1775, to the Virginia Council requesting support for
"I am sorry to find that we
should have to seek protection elsewhere . . . if a
country were not worth protecting, it was not worth
Clark was requesting that Kentucky be recognized as
part of Virginia.
March 6-26, 1777, Diary excerpts
"Thomas Shores and William Ray
killed near Shawnee Spring. . . A small party of indians
killed and scalped Hugh Wilson. . .Archibald McNeil
died of wounds. . .A large party of indians. . .killed
and scalped Garret Pendergreet; killed or took prisoner
That's 6 heads of families in three weeks. There were
only about 200 people in Harrodsburg at this time.
June 24, 1778, Memoir of the
outset of the campaign:
"We left our little island and
run about a mile up the river in order to gain the main
channel, and shot the falls at the very moment of the
sun being in a great eclipse, which caused various conjectures
among the superstitious. . .The whole of our force consisted
only of four companies."
Summer, 1778, Speech to the
Indian Chiefs at Cahokia:
"Men and warriors, pay attention.
. .I carry in my right hand war, and peace in my left.
. .Here is a bloody belt and a white one. Take which
you please. Behave like men. . .if you take the bloody
path you shall leave town in safety. . . and we will
try like warriors to keep our clothes stained with blood.
. .If, on the other hand, you should take the path of
peace and. . . listen to the bad birds that may be flying
through the land, you will no longer deserve to be counted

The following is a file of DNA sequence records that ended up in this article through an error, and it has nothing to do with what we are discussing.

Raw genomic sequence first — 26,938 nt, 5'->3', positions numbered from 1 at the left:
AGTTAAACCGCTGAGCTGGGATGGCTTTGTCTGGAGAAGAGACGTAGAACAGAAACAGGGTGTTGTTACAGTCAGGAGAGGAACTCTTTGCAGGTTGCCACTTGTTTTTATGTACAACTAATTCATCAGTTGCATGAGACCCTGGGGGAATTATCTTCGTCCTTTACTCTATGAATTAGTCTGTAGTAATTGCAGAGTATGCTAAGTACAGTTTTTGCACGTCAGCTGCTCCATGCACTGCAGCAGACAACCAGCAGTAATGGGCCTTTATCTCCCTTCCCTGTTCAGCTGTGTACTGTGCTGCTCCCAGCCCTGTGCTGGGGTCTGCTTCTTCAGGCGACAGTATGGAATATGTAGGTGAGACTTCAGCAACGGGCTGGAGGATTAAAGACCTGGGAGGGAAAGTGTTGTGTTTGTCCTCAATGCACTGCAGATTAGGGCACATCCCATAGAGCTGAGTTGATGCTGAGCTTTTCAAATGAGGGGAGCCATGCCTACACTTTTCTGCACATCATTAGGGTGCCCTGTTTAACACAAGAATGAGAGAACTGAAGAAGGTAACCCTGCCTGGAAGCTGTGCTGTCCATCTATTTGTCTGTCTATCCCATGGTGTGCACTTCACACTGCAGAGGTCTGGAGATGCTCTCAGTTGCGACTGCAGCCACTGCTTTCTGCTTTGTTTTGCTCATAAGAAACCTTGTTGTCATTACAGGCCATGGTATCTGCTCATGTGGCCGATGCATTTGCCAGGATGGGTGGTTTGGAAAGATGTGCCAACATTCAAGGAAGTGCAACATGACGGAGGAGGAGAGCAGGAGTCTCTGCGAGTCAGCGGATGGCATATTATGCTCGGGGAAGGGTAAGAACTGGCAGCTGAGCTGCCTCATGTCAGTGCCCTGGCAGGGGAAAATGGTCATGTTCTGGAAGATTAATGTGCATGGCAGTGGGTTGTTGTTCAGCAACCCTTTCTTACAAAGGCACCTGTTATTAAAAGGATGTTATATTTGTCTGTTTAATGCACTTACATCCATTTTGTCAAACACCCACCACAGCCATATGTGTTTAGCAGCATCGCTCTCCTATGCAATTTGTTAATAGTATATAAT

as men but as persons with two tongues who ought to
He spoke to the Indians from a position of the power
that he didn't have in a voice they were unaccustomed
to hearing. The British gave them presents, Clark had
none to give.
February 3, 1779, To Gov. Patrick
Henry of Virginia:
"I know the case is desperate,
sir. . . no time is to be lost. Was I shoer of enforcement,
I should not attempt it. Who knows what fortune will
do for us? Great things have been affected by a few
men well conducted. Perhaps we may be fortunate."
This was to explain his subsequent winter march on Vincennes
with only approximately 180 men.
February 23, 1779, Ultimatum
to Lt. Gov. Henry Hamilton at Vincennes:
"I expect you shall immediately
surrender yourself with your garrison prisoners at discretion.
If any of the stores be destroyed or any letters or
papers burned, you may expect no mercy, for by heavens
you shall be treated as a murtherer."
This from a commander with less than 175 effective men
to a commander well fortified until spring when many
Indian reinforcements were due.
to About George Rogers Clark